Tonight the deaths of 24 people from Monday's destructive tornado is raising new questions about whether there is a way to better protect people from the threat of tornadoes and extreme weather.
"We at the City of Moore Emergency Management Department advocate that every residence have a storm safe-room or an underground cellar."
Yet the city estimates that only about 10 percent of homes in Moore actually have an underground shelter.
And as we've seen and heard from survivors of Monday's tornado – these shelters often mean the difference between life and death.
Ed Lavandera has the story OutFront.
After months of speculation and nearly two years after he resigned from Congress because of a sexting scandal - New York's disgraced Congressman Anthony Weiner has announced he's running for New York City's mayor.
He announced his candidacy with a two-minute online ad.
"I've made some big mistakes, I know I let a lot of people down, but I've also learned some tough lessons, I'm running for mayor because I've been fighting for the middle class my entire life, and I hope I get a second chance to work for you." Weiner said.
But are voters ready to give Weiner a second chance?
OutFront tonight: Radio show host Stephanie Miller, CNN Opinion writer Dean Obeidallah and CNN contributor Reihan Salam.
CNN confirmed Wednesday that seven children died at Plaza Towers Elementary School, crushed by tornado debris.
Would they be alive if the school had a storm shelter?
Could the city, the state or the federal government have done more to prevent the magnitude of this tragedy?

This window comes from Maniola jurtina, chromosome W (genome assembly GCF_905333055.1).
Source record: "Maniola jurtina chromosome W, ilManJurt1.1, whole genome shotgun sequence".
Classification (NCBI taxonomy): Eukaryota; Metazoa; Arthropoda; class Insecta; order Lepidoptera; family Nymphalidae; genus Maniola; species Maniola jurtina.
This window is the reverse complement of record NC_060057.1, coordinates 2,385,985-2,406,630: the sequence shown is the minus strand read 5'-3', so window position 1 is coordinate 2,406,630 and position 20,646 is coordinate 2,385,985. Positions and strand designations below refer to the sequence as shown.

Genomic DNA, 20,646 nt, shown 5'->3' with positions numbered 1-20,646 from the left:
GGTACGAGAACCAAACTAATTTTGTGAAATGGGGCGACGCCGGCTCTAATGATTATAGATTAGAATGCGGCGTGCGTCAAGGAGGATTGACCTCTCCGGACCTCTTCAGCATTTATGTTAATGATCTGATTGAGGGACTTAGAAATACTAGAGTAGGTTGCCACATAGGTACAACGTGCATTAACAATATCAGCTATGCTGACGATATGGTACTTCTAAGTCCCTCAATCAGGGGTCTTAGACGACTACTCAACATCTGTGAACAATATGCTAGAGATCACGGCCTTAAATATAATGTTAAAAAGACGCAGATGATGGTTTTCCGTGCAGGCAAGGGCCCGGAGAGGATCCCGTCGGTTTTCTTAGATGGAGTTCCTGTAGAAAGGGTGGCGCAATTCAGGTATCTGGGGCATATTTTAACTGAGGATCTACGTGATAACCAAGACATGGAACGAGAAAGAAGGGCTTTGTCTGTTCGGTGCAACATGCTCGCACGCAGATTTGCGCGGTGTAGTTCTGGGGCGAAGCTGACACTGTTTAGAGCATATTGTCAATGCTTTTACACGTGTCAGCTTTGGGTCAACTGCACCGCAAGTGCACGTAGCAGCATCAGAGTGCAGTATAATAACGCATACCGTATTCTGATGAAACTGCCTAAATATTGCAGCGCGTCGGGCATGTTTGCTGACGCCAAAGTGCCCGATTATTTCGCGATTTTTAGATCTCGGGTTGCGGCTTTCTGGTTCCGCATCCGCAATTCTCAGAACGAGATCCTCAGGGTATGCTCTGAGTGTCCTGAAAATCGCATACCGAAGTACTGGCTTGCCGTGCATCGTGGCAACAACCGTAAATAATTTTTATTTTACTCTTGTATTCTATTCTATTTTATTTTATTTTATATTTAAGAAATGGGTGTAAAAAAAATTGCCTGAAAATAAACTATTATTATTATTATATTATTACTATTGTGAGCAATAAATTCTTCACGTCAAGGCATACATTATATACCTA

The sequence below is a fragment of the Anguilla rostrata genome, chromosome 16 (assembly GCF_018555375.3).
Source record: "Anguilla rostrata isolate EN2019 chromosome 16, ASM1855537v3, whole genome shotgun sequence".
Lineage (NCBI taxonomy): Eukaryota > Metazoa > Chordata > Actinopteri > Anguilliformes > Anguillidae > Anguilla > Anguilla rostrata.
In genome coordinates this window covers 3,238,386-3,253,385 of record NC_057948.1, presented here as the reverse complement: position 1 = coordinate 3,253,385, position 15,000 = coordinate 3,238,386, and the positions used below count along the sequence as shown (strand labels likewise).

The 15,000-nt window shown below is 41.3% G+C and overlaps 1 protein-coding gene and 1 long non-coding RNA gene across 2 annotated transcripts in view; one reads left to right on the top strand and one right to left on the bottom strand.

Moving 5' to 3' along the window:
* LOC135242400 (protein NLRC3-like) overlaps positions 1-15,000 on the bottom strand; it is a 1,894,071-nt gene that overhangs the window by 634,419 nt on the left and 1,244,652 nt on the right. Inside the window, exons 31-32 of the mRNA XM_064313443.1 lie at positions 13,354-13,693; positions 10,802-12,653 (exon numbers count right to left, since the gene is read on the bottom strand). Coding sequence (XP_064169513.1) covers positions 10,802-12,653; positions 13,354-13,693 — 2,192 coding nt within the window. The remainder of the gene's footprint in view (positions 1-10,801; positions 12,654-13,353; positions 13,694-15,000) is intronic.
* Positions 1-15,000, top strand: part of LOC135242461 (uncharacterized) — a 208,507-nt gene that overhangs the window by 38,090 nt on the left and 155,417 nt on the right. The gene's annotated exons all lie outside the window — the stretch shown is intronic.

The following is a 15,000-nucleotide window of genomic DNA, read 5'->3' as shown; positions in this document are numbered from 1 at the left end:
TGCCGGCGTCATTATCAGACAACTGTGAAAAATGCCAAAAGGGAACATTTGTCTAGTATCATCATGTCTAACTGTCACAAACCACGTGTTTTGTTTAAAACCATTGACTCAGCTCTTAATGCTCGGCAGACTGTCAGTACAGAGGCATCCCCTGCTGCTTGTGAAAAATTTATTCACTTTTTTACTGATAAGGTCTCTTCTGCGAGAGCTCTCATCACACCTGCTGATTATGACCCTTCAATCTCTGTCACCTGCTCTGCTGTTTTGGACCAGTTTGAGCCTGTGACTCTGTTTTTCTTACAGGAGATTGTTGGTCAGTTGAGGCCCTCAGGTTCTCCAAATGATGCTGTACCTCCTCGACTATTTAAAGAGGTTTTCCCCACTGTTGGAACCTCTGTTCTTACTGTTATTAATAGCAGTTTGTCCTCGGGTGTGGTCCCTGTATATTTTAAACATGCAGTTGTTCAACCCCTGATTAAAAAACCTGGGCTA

Key questions as president Obama prepares to visit the storm ravaged areas on Sunday.
Today his Secretary of Homeland Security Janet Napolitano toured the affected area.
The death toll from Monday's tornado now stands at 24. Oklahoma government puts the injured at 325 people.
OutFront tonight: Sen. Tom Coburn (R-OK).
A Chechen national who had been granted political asylum by the United States was shot and killed by an FBI agent in Florida early Wednesday morning - while being investigated for ties to the bombing suspects.
John Zarrella is OutFront from Orlando with the report.
Disasters like the devastating tornado in Oklahoma often strike without warning and cell phones are invaluable. They often are the only resource for many.
That is, until they lose power.
Remember Hurricane Sandy? Imagine what a relief it would have been if those cell phones could have been re-charged in under 30 seconds. Yes, you'd still need power. But only a quick hit.
Our Dan Simon reports on a young girl who may have just figured out how to do it.